In this study, we tested the prediction that the competitive ability of Avena against native woody seedlings is increased on old-fields affected by P-fertilizer residues. In a pot study, we measured the growth of individual seedlings of four native species in competition with increasing densities of Avena at two P-levels, to mimic plant-available P in pre-agricultural and old-field soils. Plants were exposed to growing conditions typical of growing-season conditions in the field. This study enabled us to determine if the persistence of Avena was contingent on elevated soil P, and therefore, whether reduced soil P would promote the establishment of native woody species on old-fields. Subsequently, we planted the same four species into plots within an old-field affected by P-fertilizer residues, and removed Avena from half of the plots, and compared survival and growth. Given that the availability of water limits seedling establishment (e.g. Yates, Hobbs & Bell 1994), we assumed that Avena would out-compete the seedlings by depleting soil water as it does in other Mediterranean-climate regions (Eliason & Allen 1997; Lenz & Facelli 2005). Microcatchments can improve water availability to seedlings in dry climates (Whisenant, Thurow & Maranz 1995), and thus, we predicted a greater proportion of seedlings would establish in microcatchments than in level sites, particularly in the presence of Avena.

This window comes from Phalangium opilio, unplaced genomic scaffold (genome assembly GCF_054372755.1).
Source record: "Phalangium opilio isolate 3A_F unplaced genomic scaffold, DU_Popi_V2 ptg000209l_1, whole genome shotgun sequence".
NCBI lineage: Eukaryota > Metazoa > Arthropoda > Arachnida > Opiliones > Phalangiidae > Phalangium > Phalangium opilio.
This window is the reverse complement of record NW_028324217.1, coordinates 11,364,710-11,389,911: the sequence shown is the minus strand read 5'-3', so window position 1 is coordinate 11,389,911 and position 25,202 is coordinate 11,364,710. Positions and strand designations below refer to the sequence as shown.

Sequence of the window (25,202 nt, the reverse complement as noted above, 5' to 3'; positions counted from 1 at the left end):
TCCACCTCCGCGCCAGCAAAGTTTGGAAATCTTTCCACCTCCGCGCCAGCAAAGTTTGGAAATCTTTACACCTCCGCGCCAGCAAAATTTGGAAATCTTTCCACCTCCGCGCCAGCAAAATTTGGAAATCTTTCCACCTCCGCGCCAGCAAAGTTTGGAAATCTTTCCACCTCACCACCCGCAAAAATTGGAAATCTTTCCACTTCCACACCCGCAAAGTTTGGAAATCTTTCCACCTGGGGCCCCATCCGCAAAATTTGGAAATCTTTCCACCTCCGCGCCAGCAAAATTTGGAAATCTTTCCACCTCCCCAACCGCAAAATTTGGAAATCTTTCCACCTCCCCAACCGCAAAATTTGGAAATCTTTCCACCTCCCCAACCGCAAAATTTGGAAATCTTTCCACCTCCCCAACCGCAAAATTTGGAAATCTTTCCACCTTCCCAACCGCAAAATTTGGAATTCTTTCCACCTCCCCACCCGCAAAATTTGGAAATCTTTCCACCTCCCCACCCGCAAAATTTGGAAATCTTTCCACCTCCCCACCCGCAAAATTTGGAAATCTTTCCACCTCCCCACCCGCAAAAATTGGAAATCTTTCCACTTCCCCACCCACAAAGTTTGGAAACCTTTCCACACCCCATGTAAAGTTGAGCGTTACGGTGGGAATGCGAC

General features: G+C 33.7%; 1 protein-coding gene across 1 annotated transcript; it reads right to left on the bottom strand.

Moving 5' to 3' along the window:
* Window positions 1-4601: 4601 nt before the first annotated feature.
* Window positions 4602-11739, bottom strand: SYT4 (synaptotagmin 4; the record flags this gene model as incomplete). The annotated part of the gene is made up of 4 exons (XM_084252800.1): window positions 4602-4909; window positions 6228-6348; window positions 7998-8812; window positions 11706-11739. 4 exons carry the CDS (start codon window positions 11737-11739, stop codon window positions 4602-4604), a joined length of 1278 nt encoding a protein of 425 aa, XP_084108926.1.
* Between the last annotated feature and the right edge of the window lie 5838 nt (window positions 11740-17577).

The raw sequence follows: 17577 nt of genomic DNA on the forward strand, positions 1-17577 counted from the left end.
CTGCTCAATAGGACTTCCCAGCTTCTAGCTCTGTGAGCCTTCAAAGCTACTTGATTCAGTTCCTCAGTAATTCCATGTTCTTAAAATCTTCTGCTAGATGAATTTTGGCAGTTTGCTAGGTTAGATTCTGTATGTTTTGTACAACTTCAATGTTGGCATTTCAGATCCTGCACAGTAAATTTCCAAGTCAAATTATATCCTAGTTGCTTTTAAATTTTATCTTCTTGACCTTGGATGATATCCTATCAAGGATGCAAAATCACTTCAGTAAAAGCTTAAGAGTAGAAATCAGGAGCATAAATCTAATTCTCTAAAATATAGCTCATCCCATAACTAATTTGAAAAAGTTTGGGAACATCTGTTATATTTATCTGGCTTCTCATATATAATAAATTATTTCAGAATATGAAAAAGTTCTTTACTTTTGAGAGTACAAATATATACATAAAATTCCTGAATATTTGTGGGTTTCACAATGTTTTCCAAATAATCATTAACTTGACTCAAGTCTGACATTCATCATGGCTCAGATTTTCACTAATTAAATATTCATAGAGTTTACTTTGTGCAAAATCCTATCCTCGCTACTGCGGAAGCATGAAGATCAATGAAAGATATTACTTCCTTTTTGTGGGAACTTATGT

Methods

  1. Top of page
  2. Summary
  3. Introduction
  4. Methods
  5. Results
  6. Discussion
  7. Acknowledgements
  8. References

pot study